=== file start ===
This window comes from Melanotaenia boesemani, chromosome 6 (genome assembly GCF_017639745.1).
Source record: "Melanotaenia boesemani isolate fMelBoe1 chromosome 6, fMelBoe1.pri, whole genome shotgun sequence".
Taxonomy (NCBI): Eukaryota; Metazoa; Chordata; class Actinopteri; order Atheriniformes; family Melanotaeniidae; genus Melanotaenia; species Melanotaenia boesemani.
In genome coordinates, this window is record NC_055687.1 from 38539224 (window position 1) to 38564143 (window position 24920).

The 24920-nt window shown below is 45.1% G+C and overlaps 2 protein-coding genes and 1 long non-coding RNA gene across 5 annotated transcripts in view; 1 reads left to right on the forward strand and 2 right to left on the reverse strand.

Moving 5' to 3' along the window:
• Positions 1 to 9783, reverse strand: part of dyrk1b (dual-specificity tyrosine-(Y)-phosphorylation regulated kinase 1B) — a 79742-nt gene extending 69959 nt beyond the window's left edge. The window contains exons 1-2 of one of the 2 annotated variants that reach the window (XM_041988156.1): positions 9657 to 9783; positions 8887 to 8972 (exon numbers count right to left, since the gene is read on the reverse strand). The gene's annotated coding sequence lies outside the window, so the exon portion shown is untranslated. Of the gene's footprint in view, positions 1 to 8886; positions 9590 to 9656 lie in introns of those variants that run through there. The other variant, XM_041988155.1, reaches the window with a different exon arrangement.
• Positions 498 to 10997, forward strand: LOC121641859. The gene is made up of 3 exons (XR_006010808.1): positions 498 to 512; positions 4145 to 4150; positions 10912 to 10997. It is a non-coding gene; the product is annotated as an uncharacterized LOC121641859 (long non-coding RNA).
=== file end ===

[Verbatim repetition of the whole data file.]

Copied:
This window comes from Melanotaenia boesemani, chromosome 6 (genome assembly GCF_017639745.1).
Source record: "Melanotaenia boesemani isolate fMelBoe1 chromosome 6, fMelBoe1.pri, whole genome shotgun sequence".
Taxonomy (NCBI): Eukaryota; Metazoa; Chordata; class Actinopteri; order Atheriniformes; family Melanotaeniidae; genus Melanotaenia; species Melanotaenia boesemani.
In genome coordinates, this window is record NC_055687.1 from 38539224 (window position 1) to 38564143 (window position 24920).

The 24920-nt window shown below is 45.1% G+C and overlaps 2 protein-coding genes and 1 long non-coding RNA gene across 5 annotated transcripts in view; 1 reads left to right on the forward strand and 2 right to left on the reverse strand.

Moving 5' to 3' along the window:
• Positions 1 to 9783, reverse strand: part of dyrk1b (dual-specificity tyrosine-(Y)-phosphorylation regulated kinase 1B) — a 79742-nt gene extending 69959 nt beyond the window's left edge. The window contains exons 1-2 of one of the 2 annotated variants that reach the window (XM_041988156.1): positions 9657 to 9783; positions 8887 to 8972 (exon numbers count right to left, since the gene is read on the reverse strand). The gene's annotated coding sequence lies outside the window, so the exon portion shown is untranslated. Of the gene's footprint in view, positions 1 to 8886; positions 9590 to 9656 lie in introns of those variants that run through there. The other variant, XM_041988155.1, reaches the window with a different exon arrangement.
• Positions 498 to 10997, forward strand: LOC121641859. The gene is made up of 3 exons (XR_006010808.1): positions 498 to 512; positions 4145 to 4150; positions 10912 to 10997. It is a non-coding gene; the product is annotated as an uncharacterized LOC121641859 (long non-coding RNA).